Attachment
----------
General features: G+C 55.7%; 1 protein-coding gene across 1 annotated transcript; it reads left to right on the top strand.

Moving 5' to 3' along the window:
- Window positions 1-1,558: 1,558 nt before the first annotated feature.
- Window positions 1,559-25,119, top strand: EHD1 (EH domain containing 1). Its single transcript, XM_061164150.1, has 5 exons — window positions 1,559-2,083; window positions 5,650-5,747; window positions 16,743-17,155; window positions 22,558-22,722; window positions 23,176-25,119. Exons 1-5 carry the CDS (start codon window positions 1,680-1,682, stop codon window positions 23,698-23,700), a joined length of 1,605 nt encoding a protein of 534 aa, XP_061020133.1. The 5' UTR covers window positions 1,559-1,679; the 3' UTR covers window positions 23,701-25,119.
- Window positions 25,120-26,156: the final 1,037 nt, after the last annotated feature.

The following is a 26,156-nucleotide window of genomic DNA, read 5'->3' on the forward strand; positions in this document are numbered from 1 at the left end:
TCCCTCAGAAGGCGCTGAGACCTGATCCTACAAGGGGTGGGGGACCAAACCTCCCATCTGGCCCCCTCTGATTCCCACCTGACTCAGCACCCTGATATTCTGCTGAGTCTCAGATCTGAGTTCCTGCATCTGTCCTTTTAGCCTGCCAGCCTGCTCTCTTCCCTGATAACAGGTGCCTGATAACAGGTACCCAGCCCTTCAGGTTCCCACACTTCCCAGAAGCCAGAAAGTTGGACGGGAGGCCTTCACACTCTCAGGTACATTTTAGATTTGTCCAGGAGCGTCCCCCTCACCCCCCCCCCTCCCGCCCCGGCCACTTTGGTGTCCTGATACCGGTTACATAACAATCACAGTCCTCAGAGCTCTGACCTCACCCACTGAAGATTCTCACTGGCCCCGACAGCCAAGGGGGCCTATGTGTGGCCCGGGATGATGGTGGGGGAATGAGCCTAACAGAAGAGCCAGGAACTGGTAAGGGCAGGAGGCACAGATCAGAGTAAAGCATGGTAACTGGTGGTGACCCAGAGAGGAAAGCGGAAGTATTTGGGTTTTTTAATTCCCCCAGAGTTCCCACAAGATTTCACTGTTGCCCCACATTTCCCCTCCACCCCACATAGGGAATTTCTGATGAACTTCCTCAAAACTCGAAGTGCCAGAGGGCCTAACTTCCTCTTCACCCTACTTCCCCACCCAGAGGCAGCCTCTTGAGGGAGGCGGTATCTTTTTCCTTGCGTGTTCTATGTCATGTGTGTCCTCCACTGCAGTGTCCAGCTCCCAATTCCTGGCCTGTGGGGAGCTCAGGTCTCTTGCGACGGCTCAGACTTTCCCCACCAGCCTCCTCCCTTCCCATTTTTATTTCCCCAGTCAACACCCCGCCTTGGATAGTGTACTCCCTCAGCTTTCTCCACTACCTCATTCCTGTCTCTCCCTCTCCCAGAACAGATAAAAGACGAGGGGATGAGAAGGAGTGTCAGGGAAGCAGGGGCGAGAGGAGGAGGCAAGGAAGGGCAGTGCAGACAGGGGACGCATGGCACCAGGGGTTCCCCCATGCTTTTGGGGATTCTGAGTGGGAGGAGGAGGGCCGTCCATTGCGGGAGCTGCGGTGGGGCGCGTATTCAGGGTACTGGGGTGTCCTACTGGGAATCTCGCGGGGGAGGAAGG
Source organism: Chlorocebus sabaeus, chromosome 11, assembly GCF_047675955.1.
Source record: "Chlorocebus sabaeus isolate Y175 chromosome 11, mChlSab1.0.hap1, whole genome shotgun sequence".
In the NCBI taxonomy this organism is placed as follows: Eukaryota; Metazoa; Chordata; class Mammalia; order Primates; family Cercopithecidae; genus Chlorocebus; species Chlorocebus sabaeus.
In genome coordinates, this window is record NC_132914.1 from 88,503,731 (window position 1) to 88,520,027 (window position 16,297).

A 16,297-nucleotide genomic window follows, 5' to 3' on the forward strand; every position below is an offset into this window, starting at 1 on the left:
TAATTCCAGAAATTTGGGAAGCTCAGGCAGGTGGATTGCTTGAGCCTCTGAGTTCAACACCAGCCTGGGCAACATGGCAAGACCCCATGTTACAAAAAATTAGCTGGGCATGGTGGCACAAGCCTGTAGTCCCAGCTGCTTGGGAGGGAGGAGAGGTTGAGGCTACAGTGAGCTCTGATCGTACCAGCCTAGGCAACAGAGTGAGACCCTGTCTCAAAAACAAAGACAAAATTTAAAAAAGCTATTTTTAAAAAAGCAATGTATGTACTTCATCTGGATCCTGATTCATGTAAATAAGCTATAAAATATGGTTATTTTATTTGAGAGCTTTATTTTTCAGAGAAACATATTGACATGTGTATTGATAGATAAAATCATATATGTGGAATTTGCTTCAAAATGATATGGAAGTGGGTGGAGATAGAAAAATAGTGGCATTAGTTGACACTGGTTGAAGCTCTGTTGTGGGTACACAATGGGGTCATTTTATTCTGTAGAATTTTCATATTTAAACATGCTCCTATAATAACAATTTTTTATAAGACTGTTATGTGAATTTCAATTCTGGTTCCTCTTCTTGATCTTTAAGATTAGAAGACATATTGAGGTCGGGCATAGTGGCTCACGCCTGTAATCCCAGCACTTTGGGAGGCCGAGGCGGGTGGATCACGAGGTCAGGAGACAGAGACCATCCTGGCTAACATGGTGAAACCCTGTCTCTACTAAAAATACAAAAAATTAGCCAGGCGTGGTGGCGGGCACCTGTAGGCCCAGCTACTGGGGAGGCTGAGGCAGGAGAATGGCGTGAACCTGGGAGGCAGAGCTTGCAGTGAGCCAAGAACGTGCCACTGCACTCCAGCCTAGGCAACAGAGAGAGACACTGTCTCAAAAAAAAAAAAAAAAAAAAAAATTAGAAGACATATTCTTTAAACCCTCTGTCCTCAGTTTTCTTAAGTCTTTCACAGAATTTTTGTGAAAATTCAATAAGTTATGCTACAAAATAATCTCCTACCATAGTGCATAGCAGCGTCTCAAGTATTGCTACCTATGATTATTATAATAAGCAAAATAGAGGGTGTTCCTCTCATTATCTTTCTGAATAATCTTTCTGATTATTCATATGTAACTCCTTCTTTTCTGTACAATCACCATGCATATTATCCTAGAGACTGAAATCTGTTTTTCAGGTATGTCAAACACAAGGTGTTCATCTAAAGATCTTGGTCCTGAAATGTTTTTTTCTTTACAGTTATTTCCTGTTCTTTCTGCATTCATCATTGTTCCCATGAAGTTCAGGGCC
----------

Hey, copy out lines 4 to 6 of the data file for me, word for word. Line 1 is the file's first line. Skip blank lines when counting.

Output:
- Window positions 1,559-25,119, top strand: EHD1 (EH domain containing 1). Its single transcript, XM_061164150.1, has 5 exons — window positions 1,559-2,083; window positions 5,650-5,747; window positions 16,743-17,155; window positions 22,558-22,722; window positions 23,176-25,119. Exons 1-5 carry the CDS (start codon window positions 1,680-1,682, stop codon window positions 23,698-23,700), a joined length of 1,605 nt encoding a protein of 534 aa, XP_061020133.1. The 5' UTR covers window positions 1,559-1,679; the 3' UTR covers window positions 23,701-25,119.
- Window positions 25,120-26,156: the final 1,037 nt, after the last annotated feature.

The following is a 26,156-nucleotide window of genomic DNA, read 5'->3' on the forward strand; positions in this document are numbered from 1 at the left end: